Becoming the “sumgai” at the 2019 London Pen Show

If you’re not familiar with the word “sumgai”, let me educate you. It’s a term for someone who gets an amazing deal: “sumgai got here before me and snagged a Nakaya for a tenner”. Well, I didn’t quite get that deal at today’s London Pen Show, but I do feel quite pleased with myself anyway.

I consider myself a sort of pen show veteran now, at least for London. Same venue, many of the same vendors, often in the same spots.

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So as usual, my daughter and I made a relaxed road trip of the show. We hit the road early and were parked up in central London by 8.15. Plenty of familiar faces were already milling around the hotel, including Jon from Pensharing and the everpresent Penultimate Dave.

We snuck in to the show early and toured around as the vendors were setting up. I’ll save my haul for the end, but give a few shout-outs:

Stalwart retailers like Write Here, the Writing Desk and Niche Pens were in attendance, with a huge stock of ink and some new pens.

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I mainly succumbed to the ink temptation. Stu and Claire from Nero’s Notes brought the paper, but alas had sold out of the new Field Notes.

Plenty of distributors and brand representatives too, including Aurora UK with the beautiful Pacific Ocean.

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ASC with its gargantuan pens, and Lime with some new Manuscript pens after its takeover. And some international retailers like Stilograph Corsani.

A few fine brands were present, including Jack Row, William Hannah and Onoto showing off its new piston fillers and plunger fillers, as well as a bit of Spitfire spar. Fab stuff.

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John Twiss was there with his own pens, and a huge range of Viscontis, Conklins and Diplomats.

KWZ was there with its ink testing station.

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A few new faces, too. Galen Leather was meant to be there, but I must have left before they arrived. William Shakour was there with his huge 3D printed Titan pens. I didn’t have a wide enough lens to get them in a photo…

More than half of the table space was dealers, and I saw many fine Viscontis, Nakayas, Montblanc, Omas, Oldwin, Namiki, Danitrio and more.

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I’ll confess, on the shopping side of things, I mostly go to pen shows for a bargain. I’m looking for a pen to take a punt on at an unmissable deal. I didn’t find too many of those this year: the prices on the dealer tables were in my opinion pretty high.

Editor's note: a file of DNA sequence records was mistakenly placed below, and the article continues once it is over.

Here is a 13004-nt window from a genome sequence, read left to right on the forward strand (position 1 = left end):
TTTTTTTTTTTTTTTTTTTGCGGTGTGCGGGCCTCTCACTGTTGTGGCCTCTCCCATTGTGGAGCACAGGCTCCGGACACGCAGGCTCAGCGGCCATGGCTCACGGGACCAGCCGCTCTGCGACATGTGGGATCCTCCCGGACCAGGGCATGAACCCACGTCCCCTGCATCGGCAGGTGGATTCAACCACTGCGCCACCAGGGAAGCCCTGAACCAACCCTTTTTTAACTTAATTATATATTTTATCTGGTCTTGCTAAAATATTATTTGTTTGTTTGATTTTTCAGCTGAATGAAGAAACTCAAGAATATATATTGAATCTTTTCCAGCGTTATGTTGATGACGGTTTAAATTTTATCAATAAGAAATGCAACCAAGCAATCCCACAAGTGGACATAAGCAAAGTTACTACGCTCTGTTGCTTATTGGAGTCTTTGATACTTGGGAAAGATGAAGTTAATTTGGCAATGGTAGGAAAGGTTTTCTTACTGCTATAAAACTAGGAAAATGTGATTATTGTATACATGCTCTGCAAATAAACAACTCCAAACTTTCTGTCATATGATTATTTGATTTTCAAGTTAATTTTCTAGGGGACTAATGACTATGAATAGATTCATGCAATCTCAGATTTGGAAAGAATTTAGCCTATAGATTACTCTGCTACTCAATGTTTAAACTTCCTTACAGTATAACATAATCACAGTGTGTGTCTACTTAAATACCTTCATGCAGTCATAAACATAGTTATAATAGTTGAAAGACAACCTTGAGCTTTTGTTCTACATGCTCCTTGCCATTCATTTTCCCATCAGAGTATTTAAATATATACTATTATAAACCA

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However, that didn’t stop me picking up a few purchases. On the pen front, I got my first Conklin, a coral crescent filler for a sumgai price. And my first Waterman, a Carene with a medium nib that is amazingly stubbish. Again, a great price.

But most of the purchases were ink-related. My first bottle of Take-Sumi, a maroon ink from Ferriswheel, a bottle of the KWZ Newcastle ink from Twiss, and a sample set of inks from Stonecott Fine Writing, a friendly new face at the show and a stockist of the crazy Benu pens.

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My daughter had her heart set on this one:

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Mostly, I had some good chats. It’s great to feel part of a community. Sian from Write Here tried to get me into horseriding.

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Paco showed my daughter all the animal designs on his Namiki pens.

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Jon was busy signing up members to Pensharing

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John Twiss was more cheerful than he should be given that he’s just taken over running the pen show…

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And my daughter was fascinated by the resin blanks that he brought along.

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We were on the road home by 11.30am, so I’m aware that it was a whistlestop tour, but we still crammed a lot in and had a great time. Roll on the next.

15 thoughts on “Becoming the “sumgai” at the 2019 London Pen Show

  1. It was the Newcastle Pen Show a few weeks back.
    I nearly pulled the trigger on the Leonardo Momento Zero that some retailer had in abundance. Alas, I lost their card.
    These shows are becoming larger though, which is only a good thing

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  2. Great round up. Sounds like you and your daughter had an excellent trip. Glad to hear that you picked up a Carene, one of my all time favourites. The Conklin Crescent filler is a fun pen too with a massive capacity.

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  3. Great write up Anthony. I haven’t been to a penshow all year, partly apathy at seeing the same stock over and over, high prices – last year I tried shopping for a M800 but prices were so close to new it wasn’t worth it and partly my want list have become very specific. Having said that penshows are great places to see and try things in the flesh…

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  4. I went in the afternoon and Galen Leather wasn’t there (to the relief of my wallet). And the pen I lusted after was about twice the price I saw it advertised for on eBay. Good thing I resisted.

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  5. Pingback: UKFP Uncapped: 13th October 2019 | UK fountain pens

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